Ukraine war, pandemic push to colour WHO international meet
This photograph taken on December 7, 2021 shows a sign of the World Health Organisation at their headquarters in Geneva. (Photo: AFP)

GENEVA, Switzerland (AFP) — The Ukraine war looms large as the World Health Organization opens its main annual assembly Sunday, threatening to overshadow efforts on other health crises and a reform push aimed at preventing future pandemics.

The UN health agency will kick off its 75th World Health Assembly Sunday afternoon, convening its 194 member states for their first largely in-person gathering since COVID-19 surfaced in late 2019.

The agenda will remain focused on the continuing coronavirus crisis and efforts to avert future pandemics.

But the war raging in Ukraine and rebukes of Russia for its invasion are expected to take centre stage.

Kyiv and its allies will present a resolution during the assembly harshly condemning Russia's invasion, and especially its more than 200 attacks on healthcare, including hospitals and ambulances, in Ukraine.

It is also to voice alarm at the "health emergency in Ukraine", and highlight the dire impacts beyond its borders, including how disrupted grain exports are deepening a global food security crisis.

"The Ukraine war is having a systemic impact on international organisations", a European diplomat told AFP, pointing to the "considerable amounts of time (spent) looking at the consequences for health in Ukraine, in Europe and in the world".

But while Russia has been shunned and pushed out of other international bodies over its invasion, no such sanctions are foreseen at the World Health Assembly.

"There's not a call to kick them out," a Western diplomat told AFP, acknowledging that the sanctions permitted under WHO rules are "very weak".

Moscow meanwhile flatly rejected rumours that it was planning to leave the WHO, insisting in a tweet Friday that they were "simply not true".

The conflict is far from the only issue on this week's packed agenda.

Among other things, the assembly is expected to reappoint WHO chief Tedros Adhanom Ghebreyesus to a second five-year term.

His first term was turbulent, as he helped steer the global response to the pandemic and grappled with a range of other crises, including a sexual abuse scandal involving WHO staff in the Democratic Republic of Congo.

But while the former Ethiopian health minister has faced his share of criticism, he has received broad backing and is running unopposed, guaranteeing him a second term.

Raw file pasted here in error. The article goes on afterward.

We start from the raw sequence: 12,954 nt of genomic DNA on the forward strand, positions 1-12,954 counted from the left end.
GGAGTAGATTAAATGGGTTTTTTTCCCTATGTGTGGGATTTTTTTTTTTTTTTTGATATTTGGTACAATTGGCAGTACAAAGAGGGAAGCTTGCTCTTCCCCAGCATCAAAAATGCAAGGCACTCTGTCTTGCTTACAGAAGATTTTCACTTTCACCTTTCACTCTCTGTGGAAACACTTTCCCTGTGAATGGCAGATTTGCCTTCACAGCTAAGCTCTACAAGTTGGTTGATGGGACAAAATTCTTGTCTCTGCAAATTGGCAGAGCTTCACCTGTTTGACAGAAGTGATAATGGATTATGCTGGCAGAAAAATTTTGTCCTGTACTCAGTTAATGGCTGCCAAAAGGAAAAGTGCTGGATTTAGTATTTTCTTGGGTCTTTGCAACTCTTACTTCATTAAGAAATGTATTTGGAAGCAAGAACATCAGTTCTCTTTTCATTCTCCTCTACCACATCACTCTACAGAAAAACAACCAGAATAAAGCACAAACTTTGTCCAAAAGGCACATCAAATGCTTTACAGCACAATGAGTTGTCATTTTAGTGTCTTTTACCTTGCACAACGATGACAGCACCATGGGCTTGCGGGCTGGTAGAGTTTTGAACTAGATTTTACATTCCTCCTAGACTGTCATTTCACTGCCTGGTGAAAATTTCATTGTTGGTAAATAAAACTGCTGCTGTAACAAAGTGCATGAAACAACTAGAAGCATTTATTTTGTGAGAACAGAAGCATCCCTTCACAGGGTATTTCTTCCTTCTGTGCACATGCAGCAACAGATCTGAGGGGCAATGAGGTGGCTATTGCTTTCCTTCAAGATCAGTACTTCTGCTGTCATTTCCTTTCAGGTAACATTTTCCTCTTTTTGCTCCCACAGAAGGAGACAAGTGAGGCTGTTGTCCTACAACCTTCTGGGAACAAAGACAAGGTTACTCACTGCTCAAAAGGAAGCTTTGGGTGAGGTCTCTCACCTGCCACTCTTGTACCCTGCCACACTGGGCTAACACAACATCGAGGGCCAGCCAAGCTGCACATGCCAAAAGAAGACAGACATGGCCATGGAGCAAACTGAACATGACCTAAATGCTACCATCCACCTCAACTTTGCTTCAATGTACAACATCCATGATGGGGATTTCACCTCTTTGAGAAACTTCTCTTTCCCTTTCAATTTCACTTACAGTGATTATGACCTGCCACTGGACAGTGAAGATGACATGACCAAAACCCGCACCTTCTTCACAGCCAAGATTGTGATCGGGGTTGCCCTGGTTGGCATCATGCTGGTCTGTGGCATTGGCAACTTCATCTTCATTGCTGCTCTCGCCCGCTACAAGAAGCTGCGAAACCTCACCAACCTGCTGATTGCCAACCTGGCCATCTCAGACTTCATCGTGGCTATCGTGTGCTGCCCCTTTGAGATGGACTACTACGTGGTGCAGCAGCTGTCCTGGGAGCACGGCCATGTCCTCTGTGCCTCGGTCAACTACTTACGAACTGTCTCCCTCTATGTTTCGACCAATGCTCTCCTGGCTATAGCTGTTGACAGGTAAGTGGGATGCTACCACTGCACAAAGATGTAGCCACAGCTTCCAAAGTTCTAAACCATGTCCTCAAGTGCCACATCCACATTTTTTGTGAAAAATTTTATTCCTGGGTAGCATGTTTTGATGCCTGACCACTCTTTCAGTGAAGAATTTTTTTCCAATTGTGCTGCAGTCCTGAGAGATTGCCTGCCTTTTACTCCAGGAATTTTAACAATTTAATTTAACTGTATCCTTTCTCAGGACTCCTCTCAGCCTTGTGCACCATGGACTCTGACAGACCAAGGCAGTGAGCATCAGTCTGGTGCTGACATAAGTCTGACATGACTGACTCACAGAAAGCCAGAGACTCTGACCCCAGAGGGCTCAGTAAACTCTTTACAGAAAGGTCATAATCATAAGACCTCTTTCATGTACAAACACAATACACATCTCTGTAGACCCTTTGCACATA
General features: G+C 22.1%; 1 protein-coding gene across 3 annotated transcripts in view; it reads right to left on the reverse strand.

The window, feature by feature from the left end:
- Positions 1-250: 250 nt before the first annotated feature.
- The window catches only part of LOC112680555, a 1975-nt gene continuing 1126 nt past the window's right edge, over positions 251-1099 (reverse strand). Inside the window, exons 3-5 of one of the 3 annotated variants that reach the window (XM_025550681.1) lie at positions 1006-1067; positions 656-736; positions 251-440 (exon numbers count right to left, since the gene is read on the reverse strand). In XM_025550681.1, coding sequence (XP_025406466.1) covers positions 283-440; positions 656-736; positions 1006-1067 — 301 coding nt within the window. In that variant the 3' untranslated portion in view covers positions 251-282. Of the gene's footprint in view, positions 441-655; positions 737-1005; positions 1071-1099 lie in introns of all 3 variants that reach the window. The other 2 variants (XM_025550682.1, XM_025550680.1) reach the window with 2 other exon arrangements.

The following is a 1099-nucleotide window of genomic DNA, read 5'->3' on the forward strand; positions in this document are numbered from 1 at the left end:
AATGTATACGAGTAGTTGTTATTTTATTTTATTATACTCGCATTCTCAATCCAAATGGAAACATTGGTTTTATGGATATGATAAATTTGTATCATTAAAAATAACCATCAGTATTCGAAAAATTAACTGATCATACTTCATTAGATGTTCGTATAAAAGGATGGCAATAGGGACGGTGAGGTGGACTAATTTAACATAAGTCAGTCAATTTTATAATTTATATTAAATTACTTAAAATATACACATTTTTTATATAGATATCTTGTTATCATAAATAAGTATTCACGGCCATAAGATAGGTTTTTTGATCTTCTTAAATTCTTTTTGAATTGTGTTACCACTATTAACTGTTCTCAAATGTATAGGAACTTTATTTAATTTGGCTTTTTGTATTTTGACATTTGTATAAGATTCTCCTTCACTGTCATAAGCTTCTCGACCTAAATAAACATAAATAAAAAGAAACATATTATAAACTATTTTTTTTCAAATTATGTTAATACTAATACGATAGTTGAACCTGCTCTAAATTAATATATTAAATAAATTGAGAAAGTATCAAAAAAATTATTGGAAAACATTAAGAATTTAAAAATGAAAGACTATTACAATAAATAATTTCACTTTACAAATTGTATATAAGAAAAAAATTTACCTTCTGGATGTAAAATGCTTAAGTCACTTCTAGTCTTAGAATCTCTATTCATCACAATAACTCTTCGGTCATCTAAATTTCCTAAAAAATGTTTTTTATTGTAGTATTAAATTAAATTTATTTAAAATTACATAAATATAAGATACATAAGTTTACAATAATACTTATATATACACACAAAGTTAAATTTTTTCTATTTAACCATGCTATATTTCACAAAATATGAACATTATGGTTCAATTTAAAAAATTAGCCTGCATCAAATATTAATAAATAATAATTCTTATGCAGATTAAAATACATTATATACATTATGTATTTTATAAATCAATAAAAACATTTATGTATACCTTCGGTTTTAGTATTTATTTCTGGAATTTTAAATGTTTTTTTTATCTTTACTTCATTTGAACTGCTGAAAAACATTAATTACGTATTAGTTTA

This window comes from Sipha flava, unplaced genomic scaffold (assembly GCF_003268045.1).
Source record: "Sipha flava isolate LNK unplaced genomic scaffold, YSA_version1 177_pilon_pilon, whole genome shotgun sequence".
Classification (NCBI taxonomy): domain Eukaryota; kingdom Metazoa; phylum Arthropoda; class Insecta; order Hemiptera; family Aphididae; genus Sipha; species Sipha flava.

There will be no shortage of challenges, with the COVID-19 pandemic still raging and demands for dramatic reforms of the entire global health system to help avert similar threats going forward.

And new health menaces are already looming, including hepatitis of mysterious origin that has been sickening children in many countries, and swelling numbers of monkeypox cases far from Central and West Africa where the disease is normally concentrated.

One of the major reforms up for discussion involves the WHO budget, with countries expected to greenlight a plan to boost secure and flexible funding to ensure the organisation can respond quickly to global health threats.

The WHO's two-year budget for 2020-21 ticked in at US$5.8 billion, but only 16 per cent of that came from regular membership fees.

The remainder came from voluntary contributions that are heavily earmarked by countries for particular projects.

The idea is to gradually raise the membership fee portion to 50 per cent over nearly a decade, while WHO will be expected to implement a string of reforms, including towards more transparency on its financing and hiring.

"It will be important for WHO to implement reforms quickly," US Ambassador to the United Nations in Geneva Sheba Crocker said.

The COVID pandemic laid bare major deficiencies in the global health system, and countries last year agreed numerous changes were needed to better prepare the world to face future pandemic threats.

Amendments are being considered to the International Health Regulations — a set of legally binding international laws governing how countries respond to acute public health risks.

And negotiations are underway towards a new "legal instrument" — possibly a treaty — aimed at streamlining the global approach to pandemic preparedness and response.

But experts warn the reform process is moving too slowly.

Former New Zealand prime minister Helen Clark, who co-chaired an expert panel on pandemic preparedness, warned reporters that little had yet changed.

"At its current pace, an effective system is still years away, when a pandemic threat could occur at any time."

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